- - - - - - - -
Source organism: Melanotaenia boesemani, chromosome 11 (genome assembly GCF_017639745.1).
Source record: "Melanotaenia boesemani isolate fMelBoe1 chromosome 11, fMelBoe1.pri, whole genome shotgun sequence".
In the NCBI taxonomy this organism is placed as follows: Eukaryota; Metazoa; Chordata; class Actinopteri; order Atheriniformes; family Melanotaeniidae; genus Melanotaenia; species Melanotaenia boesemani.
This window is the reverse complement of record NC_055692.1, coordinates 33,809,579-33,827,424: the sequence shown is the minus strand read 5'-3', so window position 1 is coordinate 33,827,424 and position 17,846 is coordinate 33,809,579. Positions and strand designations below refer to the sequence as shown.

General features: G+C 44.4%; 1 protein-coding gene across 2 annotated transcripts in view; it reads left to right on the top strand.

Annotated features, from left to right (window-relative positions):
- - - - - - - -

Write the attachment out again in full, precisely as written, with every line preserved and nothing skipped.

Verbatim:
Source organism: Melanotaenia boesemani, chromosome 11 (genome assembly GCF_017639745.1).
Source record: "Melanotaenia boesemani isolate fMelBoe1 chromosome 11, fMelBoe1.pri, whole genome shotgun sequence".
In the NCBI taxonomy this organism is placed as follows: Eukaryota; Metazoa; Chordata; class Actinopteri; order Atheriniformes; family Melanotaeniidae; genus Melanotaenia; species Melanotaenia boesemani.
This window is the reverse complement of record NC_055692.1, coordinates 33,809,579-33,827,424: the sequence shown is the minus strand read 5'-3', so window position 1 is coordinate 33,827,424 and position 17,846 is coordinate 33,809,579. Positions and strand designations below refer to the sequence as shown.

General features: G+C 44.4%; 1 protein-coding gene across 2 annotated transcripts in view; it reads left to right on the top strand.

Annotated features, from left to right (window-relative positions):